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Security in Context: The BeyondTrust Blog

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Bringing you news and commentary on solutions and strategies for protecting critical IT infrastructure in the context of your business.

Least Privilege Becoming a Matter of National Security

Posted August 5, 2011    Peter McCalister

We’ve been saying for years that enterprises need to pay attention to the risk of insider threat. Managing privileged access to IT information is both a security best practice as well as a stepin the right direction as far as productivity goes. Allowing employees and contractors to access information beyond what they need is both irresponsible and expensive, especially as more and more companies fall victim to breaches caused by supposed “trusted” insiders. It’s a very real IT threat, and one that must be addressed at every level. Especially by major utility facilities, as this special report by ABC points out.

U.S. Officials are raising warning flags about the activities of malicious insiders. They posted a bulletin about the threat insiders and their actions can pose when access to resources is not managed and monitored. They explain that, “past events and reporting also provide high confidence in our judgment that insider information on sites, infrastructure, networks, and personnel is valuable to our adversaries and may increase the impact of any attack on the utilities infrastructure.”

Not only is the misues of privileges by those inside our companies critical to our businesses and other information, it’s becoming a matter of national security. Knowing which employees have access to what resources is paramount to the security of both our own enterprises and the safety and success of our Nation. What we need to remember here is that our employees are wildcards. We don’t know if they have accident-prone tendencies or are looking to harm us. If they are malicious, there’s no telling if they want to leak and/or sell the sensitive information held in databases, or if their intentions (like that in the report) are much more grievous. The key is to treat all users the same and allow them access to only those things they absolutely need.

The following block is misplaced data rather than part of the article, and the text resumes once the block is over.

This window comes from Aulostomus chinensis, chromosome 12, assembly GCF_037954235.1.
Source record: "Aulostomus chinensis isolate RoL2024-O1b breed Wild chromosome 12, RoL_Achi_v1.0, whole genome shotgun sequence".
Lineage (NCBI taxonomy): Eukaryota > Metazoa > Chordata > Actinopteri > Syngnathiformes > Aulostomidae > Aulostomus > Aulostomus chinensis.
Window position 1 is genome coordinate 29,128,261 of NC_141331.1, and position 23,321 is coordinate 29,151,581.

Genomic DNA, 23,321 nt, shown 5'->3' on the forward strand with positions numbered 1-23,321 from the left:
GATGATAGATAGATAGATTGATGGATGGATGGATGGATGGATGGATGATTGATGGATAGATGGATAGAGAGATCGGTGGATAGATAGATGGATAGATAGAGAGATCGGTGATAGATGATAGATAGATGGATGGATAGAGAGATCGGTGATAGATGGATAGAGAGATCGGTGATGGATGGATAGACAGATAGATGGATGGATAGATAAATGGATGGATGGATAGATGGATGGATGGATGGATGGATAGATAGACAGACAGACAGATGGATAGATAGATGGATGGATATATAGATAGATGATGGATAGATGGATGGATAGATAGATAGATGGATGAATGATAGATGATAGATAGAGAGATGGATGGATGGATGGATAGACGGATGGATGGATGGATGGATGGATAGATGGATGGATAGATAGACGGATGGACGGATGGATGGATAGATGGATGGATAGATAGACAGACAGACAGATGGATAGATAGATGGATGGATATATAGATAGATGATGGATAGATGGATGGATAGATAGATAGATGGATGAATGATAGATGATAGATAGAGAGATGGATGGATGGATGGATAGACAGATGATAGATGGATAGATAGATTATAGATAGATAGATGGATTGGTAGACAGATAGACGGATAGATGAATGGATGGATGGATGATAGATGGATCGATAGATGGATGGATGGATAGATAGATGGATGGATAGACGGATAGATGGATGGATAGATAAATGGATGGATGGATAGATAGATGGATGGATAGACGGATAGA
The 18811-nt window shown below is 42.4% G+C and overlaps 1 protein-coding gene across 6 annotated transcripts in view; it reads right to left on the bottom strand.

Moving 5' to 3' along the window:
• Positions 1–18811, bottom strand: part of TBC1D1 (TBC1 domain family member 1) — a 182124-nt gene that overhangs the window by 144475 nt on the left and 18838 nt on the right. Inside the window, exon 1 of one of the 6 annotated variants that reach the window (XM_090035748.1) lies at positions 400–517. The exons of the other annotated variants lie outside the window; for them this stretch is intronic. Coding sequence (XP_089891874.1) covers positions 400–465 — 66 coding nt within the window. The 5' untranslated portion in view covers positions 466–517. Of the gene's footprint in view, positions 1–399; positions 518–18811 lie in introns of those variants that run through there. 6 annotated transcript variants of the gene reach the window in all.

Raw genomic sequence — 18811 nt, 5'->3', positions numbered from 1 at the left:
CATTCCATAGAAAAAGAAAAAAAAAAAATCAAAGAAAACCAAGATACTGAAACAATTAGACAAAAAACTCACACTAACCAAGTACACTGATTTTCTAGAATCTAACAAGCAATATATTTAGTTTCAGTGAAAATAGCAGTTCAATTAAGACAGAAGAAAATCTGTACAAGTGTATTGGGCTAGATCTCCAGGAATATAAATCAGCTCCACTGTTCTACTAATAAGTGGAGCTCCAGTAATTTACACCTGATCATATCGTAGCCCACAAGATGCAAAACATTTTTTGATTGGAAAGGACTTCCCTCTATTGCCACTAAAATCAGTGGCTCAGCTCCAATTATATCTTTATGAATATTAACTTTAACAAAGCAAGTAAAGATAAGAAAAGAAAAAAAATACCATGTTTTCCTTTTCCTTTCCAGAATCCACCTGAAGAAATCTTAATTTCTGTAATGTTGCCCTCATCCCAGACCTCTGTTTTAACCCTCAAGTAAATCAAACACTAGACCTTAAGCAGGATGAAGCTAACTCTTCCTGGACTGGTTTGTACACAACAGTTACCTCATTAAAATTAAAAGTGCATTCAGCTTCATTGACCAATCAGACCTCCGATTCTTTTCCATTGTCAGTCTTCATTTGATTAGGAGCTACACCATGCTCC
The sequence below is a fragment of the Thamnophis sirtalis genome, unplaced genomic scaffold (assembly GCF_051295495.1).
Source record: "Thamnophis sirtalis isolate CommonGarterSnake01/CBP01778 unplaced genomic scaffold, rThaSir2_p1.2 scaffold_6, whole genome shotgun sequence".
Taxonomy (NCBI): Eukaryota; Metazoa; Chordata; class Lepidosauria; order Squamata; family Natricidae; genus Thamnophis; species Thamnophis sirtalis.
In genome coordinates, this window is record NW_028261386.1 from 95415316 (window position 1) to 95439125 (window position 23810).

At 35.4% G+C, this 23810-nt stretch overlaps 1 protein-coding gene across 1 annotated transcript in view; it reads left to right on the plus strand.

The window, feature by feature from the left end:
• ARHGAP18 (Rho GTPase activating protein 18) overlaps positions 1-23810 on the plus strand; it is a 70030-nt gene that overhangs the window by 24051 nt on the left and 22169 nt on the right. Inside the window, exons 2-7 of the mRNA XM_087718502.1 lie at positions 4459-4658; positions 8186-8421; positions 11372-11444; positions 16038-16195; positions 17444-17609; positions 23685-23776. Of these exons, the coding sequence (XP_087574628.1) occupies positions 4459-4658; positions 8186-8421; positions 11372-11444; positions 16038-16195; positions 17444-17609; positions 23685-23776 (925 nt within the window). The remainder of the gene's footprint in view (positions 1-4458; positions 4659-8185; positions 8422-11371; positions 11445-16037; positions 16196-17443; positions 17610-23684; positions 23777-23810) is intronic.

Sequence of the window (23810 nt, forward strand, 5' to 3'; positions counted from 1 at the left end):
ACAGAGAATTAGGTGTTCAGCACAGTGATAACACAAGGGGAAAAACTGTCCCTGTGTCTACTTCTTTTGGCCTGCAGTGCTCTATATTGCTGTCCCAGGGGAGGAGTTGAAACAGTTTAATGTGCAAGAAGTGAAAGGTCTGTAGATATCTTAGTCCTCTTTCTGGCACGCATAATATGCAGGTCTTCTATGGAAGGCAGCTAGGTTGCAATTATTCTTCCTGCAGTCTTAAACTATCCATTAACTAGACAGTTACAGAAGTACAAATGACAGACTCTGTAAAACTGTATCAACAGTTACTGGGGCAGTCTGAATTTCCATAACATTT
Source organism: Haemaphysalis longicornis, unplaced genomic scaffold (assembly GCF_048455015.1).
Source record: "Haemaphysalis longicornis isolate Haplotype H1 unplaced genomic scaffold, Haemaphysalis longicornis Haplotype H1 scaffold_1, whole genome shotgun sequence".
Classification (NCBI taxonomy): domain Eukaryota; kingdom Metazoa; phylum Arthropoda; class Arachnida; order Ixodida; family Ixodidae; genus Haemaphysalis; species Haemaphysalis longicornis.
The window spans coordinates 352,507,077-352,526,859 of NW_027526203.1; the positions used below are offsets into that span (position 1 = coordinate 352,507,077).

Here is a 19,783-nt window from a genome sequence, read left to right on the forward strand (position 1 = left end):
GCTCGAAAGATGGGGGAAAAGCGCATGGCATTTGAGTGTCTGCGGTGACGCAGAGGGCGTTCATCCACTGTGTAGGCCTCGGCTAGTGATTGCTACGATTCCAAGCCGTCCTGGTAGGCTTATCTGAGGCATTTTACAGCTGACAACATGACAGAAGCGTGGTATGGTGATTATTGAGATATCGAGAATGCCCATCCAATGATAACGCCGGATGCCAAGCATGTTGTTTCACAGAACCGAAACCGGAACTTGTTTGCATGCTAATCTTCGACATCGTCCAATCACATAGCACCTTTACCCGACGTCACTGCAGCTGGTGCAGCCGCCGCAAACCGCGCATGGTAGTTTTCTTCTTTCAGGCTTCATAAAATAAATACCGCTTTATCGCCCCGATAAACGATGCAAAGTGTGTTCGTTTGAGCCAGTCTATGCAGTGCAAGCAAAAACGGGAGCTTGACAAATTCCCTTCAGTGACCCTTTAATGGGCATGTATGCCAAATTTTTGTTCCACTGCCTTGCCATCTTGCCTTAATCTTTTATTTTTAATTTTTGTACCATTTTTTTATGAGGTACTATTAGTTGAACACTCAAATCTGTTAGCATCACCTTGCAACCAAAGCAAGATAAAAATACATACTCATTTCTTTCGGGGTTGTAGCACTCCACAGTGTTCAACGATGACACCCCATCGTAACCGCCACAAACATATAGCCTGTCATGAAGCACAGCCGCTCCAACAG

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Additional articles

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Adobe Patches Zero-Day Flaw Being Exploited in the Wild

Posted January 22, 2015    BeyondTrust Research Team

Earlier this week, French malware researcher Kafeine reported on a new Adobe Flash zero-day vulnerability that was being exploited in the wild using the latest versions of the Angler Exploit Toolkit. “Any version of Internet Explorer or Firefox with any version of Windows will get owned if Flash up to 16.0.0.287 (included) is installed and enabled”…

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Your Data Security Strategy Starts with Deploying a Least Privilege Model (part 2 of 2)

Posted January 22, 2015    Scott Lang

In last week’s blog, we talked about how controls and accountability must be put into place so that only the right folks can access data and the systems on which that data resides, and that employing a least privilege model helps to achieve that and more. We’re using conclusions and data from a recent report…

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Basic Blocking and Tackling for Defending Against Advanced Targeted Attacks

Posted January 22, 2015    Larry Brock

With football season at its pinnacle at both the college and professional levels, the best teams continually focus on the fundamentals that make them successful. In security, we need to do the same.  It is okay for us to have a few key plays, especially in certain industries where we have to focus on unique…

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